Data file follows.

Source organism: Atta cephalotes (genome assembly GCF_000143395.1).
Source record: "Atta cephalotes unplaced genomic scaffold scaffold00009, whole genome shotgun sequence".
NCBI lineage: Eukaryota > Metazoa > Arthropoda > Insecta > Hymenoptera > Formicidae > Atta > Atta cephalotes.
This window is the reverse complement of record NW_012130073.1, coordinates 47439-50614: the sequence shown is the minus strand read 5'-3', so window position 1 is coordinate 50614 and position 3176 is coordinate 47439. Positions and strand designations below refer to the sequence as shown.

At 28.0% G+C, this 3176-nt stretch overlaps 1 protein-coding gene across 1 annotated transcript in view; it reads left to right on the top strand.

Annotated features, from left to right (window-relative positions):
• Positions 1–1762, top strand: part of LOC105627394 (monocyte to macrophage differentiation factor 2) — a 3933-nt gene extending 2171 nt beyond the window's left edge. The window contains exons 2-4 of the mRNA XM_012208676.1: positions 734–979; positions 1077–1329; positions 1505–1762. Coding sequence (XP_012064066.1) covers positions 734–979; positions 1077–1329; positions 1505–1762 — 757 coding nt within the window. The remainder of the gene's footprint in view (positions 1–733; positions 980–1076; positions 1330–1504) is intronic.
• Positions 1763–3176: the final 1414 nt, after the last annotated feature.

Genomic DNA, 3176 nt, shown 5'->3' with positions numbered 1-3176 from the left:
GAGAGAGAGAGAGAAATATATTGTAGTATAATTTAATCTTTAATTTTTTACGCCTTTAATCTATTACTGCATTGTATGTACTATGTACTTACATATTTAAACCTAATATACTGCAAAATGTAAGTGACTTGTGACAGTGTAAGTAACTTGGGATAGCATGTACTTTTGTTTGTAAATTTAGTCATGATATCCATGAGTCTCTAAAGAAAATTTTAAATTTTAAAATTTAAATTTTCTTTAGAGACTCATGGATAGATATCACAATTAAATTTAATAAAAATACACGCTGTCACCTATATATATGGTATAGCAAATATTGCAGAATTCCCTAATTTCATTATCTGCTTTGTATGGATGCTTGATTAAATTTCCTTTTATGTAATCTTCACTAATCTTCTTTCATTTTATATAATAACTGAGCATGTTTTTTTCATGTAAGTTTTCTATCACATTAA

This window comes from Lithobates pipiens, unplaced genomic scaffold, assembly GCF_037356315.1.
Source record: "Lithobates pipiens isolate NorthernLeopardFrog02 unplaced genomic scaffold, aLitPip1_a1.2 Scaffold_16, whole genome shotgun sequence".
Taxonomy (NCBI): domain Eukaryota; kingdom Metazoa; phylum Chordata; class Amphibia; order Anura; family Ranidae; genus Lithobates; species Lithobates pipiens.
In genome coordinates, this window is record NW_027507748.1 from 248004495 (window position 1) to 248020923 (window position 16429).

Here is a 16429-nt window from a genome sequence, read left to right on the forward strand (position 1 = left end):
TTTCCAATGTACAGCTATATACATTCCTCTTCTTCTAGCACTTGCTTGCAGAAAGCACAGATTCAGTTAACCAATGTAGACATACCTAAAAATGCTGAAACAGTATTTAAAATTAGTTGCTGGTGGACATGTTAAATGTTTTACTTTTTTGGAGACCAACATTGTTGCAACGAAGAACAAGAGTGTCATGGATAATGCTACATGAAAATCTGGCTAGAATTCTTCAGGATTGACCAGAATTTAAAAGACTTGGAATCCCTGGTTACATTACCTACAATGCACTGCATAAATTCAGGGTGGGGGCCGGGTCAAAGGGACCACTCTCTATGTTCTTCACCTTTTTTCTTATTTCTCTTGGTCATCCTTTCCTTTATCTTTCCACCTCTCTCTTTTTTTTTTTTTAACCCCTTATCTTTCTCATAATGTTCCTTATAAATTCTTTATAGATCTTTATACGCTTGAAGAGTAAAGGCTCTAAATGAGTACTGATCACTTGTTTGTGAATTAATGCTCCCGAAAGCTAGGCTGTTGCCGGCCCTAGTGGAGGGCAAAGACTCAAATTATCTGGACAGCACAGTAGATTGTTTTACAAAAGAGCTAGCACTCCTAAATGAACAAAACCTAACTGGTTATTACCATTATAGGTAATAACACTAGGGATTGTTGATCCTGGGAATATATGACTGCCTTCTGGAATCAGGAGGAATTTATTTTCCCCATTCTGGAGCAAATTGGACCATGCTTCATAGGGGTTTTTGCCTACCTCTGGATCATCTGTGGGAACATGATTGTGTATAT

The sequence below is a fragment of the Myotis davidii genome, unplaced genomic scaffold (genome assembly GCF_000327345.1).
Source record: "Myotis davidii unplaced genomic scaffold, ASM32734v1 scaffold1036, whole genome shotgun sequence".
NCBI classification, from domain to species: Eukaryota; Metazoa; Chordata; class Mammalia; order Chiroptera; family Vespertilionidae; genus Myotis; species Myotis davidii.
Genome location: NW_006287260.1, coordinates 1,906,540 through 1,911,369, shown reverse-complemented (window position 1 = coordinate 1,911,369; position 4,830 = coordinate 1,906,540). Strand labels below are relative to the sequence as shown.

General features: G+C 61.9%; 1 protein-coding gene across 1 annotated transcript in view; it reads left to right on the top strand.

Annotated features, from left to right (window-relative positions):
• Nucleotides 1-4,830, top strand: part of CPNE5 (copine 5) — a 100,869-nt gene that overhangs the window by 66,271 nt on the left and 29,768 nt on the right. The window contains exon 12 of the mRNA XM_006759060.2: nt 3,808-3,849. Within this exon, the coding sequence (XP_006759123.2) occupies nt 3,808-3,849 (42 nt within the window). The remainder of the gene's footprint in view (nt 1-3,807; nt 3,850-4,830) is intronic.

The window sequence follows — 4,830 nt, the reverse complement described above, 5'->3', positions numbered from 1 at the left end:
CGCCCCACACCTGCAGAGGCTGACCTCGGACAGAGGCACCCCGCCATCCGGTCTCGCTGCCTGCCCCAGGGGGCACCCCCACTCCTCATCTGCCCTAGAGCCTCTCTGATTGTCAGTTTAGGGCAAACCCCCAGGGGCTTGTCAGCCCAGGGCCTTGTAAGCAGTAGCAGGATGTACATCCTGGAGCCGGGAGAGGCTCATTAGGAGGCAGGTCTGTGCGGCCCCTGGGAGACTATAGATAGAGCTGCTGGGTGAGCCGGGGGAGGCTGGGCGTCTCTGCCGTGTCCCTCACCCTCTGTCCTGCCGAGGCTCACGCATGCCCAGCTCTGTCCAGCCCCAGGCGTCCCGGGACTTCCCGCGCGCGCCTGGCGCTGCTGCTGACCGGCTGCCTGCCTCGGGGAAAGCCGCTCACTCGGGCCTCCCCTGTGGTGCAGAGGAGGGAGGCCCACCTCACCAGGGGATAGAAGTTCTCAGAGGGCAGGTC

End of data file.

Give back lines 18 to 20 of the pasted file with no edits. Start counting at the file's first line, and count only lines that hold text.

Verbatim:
Source record: "Myotis davidii unplaced genomic scaffold, ASM32734v1 scaffold1036, whole genome shotgun sequence".
NCBI classification, from domain to species: Eukaryota; Metazoa; Chordata; class Mammalia; order Chiroptera; family Vespertilionidae; genus Myotis; species Myotis davidii.
Genome location: NW_006287260.1, coordinates 1,906,540 through 1,911,369, shown reverse-complemented (window position 1 = coordinate 1,911,369; position 4,830 = coordinate 1,906,540). Strand labels below are relative to the sequence as shown.